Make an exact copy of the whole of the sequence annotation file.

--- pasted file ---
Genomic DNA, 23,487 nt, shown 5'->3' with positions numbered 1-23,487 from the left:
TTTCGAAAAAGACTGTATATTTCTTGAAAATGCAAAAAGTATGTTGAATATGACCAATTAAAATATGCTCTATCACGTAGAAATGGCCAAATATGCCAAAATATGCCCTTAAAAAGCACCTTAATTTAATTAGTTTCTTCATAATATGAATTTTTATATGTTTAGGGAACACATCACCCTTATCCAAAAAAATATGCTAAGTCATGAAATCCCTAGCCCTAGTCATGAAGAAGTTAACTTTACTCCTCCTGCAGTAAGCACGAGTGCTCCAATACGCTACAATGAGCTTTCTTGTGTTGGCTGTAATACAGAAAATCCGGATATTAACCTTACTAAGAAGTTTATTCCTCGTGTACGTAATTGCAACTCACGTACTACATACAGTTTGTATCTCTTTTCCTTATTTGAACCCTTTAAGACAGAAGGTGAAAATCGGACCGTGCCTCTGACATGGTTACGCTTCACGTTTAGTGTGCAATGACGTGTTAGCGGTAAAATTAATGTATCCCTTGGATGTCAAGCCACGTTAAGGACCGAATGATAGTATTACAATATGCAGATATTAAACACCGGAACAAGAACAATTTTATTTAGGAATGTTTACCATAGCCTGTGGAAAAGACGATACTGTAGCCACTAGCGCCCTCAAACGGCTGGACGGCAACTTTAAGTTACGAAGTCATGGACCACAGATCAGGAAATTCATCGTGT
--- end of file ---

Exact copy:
Genomic DNA, 23,487 nt, shown 5'->3' with positions numbered 1-23,487 from the left:
TTTCGAAAAAGACTGTATATTTCTTGAAAATGCAAAAAGTATGTTGAATATGACCAATTAAAATATGCTCTATCACGTAGAAATGGCCAAATATGCCAAAATATGCCCTTAAAAAGCACCTTAATTTAATTAGTTTCTTCATAATATGAATTTTTATATGTTTAGGGAACACATCACCCTTATCCAAAAAAATATGCTAAGTCATGAAATCCCTAGCCCTAGTCATGAAGAAGTTAACTTTACTCCTCCTGCAGTAAGCACGAGTGCTCCAATACGCTACAATGAGCTTTCTTGTGTTGGCTGTAATACAGAAAATCCGGATATTAACCTTACTAAGAAGTTTATTCCTCGTGTACGTAATTGCAACTCACGTACTACATACAGTTTGTATCTCTTTTCCTTATTTGAACCCTTTAAGACAGAAGGTGAAAATCGGACCGTGCCTCTGACATGGTTACGCTTCACGTTTAGTGTGCAATGACGTGTTAGCGGTAAAATTAATGTATCCCTTGGATGTCAAGCCACGTTAAGGACCGAATGATAGTATTACAATATGCAGATATTAAACACCGGAACAAGAACAATTTTATTTAGGAATGTTTACCATAGCCTGTGGAAAAGACGATACTGTAGCCACTAGCGCCCTCAAACGGCTGGACGGCAACTTTAAGTTACGAAGTCATGGACCACAGATCAGGAAATTCATCGTGT